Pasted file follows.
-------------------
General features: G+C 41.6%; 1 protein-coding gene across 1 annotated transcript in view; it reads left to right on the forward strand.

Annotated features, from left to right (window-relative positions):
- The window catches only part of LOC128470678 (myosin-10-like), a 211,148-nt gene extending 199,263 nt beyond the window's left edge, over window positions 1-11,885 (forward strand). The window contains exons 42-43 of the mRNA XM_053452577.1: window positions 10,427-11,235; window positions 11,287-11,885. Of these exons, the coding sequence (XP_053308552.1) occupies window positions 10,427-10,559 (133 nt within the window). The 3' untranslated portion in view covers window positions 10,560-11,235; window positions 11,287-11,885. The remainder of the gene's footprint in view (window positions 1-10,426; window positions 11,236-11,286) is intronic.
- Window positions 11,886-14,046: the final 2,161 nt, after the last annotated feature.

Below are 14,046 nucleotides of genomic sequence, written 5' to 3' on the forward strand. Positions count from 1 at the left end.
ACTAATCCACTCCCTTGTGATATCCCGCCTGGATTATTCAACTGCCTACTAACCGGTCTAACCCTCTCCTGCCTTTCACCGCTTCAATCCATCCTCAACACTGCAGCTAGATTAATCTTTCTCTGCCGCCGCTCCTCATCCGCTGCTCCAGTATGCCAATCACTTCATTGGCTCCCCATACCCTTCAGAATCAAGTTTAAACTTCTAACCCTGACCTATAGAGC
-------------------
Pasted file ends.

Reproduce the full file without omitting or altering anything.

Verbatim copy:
General features: G+C 41.6%; 1 protein-coding gene across 1 annotated transcript in view; it reads left to right on the forward strand.

Annotated features, from left to right (window-relative positions):
- The window catches only part of LOC128470678 (myosin-10-like), a 211,148-nt gene extending 199,263 nt beyond the window's left edge, over window positions 1-11,885 (forward strand). The window contains exons 42-43 of the mRNA XM_053452577.1: window positions 10,427-11,235; window positions 11,287-11,885. Of these exons, the coding sequence (XP_053308552.1) occupies window positions 10,427-10,559 (133 nt within the window). The 3' untranslated portion in view covers window positions 10,560-11,235; window positions 11,287-11,885. The remainder of the gene's footprint in view (window positions 1-10,426; window positions 11,236-11,286) is intronic.
- Window positions 11,886-14,046: the final 2,161 nt, after the last annotated feature.

Below are 14,046 nucleotides of genomic sequence, written 5' to 3' on the forward strand. Positions count from 1 at the left end.
ACTAATCCACTCCCTTGTGATATCCCGCCTGGATTATTCAACTGCCTACTAACCGGTCTAACCCTCTCCTGCCTTTCACCGCTTCAATCCATCCTCAACACTGCAGCTAGATTAATCTTTCTCTGCCGCCGCTCCTCATCCGCTGCTCCAGTATGCCAATCACTTCATTGGCTCCCCATACCCTTCAGAATCAAGTTTAAACTTCTAACCCTGACCTATAGAGC